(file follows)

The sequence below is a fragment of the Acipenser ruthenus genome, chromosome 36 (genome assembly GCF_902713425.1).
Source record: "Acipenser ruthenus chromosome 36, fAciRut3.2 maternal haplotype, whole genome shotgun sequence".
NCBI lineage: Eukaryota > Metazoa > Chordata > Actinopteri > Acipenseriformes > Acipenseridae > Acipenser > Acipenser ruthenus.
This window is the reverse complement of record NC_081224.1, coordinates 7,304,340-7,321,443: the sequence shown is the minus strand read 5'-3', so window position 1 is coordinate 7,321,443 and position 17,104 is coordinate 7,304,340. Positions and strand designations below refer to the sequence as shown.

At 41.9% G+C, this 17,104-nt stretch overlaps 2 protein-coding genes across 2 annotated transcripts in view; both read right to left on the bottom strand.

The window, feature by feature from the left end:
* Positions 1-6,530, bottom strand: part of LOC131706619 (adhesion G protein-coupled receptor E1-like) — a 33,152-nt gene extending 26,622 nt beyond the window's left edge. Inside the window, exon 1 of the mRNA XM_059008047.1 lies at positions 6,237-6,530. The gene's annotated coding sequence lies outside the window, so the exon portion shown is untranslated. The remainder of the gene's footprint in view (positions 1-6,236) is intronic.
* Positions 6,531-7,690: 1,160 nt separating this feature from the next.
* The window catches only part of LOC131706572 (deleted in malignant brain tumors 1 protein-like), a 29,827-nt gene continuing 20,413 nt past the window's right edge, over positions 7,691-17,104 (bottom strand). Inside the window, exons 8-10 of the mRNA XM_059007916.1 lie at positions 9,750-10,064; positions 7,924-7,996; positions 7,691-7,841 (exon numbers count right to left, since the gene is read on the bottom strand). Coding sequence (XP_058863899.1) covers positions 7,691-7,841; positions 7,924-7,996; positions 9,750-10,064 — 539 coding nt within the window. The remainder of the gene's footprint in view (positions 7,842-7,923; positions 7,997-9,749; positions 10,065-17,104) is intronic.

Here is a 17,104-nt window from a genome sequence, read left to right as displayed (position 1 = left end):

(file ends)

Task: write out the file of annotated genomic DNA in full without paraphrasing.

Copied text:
The sequence below is a fragment of the Acipenser ruthenus genome, chromosome 36 (genome assembly GCF_902713425.1).
Source record: "Acipenser ruthenus chromosome 36, fAciRut3.2 maternal haplotype, whole genome shotgun sequence".
NCBI lineage: Eukaryota > Metazoa > Chordata > Actinopteri > Acipenseriformes > Acipenseridae > Acipenser > Acipenser ruthenus.
This window is the reverse complement of record NC_081224.1, coordinates 7,304,340-7,321,443: the sequence shown is the minus strand read 5'-3', so window position 1 is coordinate 7,321,443 and position 17,104 is coordinate 7,304,340. Positions and strand designations below refer to the sequence as shown.

At 41.9% G+C, this 17,104-nt stretch overlaps 2 protein-coding genes across 2 annotated transcripts in view; both read right to left on the bottom strand.

The window, feature by feature from the left end:
* Positions 1-6,530, bottom strand: part of LOC131706619 (adhesion G protein-coupled receptor E1-like) — a 33,152-nt gene extending 26,622 nt beyond the window's left edge. Inside the window, exon 1 of the mRNA XM_059008047.1 lies at positions 6,237-6,530. The gene's annotated coding sequence lies outside the window, so the exon portion shown is untranslated. The remainder of the gene's footprint in view (positions 1-6,236) is intronic.
* Positions 6,531-7,690: 1,160 nt separating this feature from the next.
* The window catches only part of LOC131706572 (deleted in malignant brain tumors 1 protein-like), a 29,827-nt gene continuing 20,413 nt past the window's right edge, over positions 7,691-17,104 (bottom strand). Inside the window, exons 8-10 of the mRNA XM_059007916.1 lie at positions 9,750-10,064; positions 7,924-7,996; positions 7,691-7,841 (exon numbers count right to left, since the gene is read on the bottom strand). Coding sequence (XP_058863899.1) covers positions 7,691-7,841; positions 7,924-7,996; positions 9,750-10,064 — 539 coding nt within the window. The remainder of the gene's footprint in view (positions 7,842-7,923; positions 7,997-9,749; positions 10,065-17,104) is intronic.

Here is a 17,104-nt window from a genome sequence, read left to right as displayed (position 1 = left end):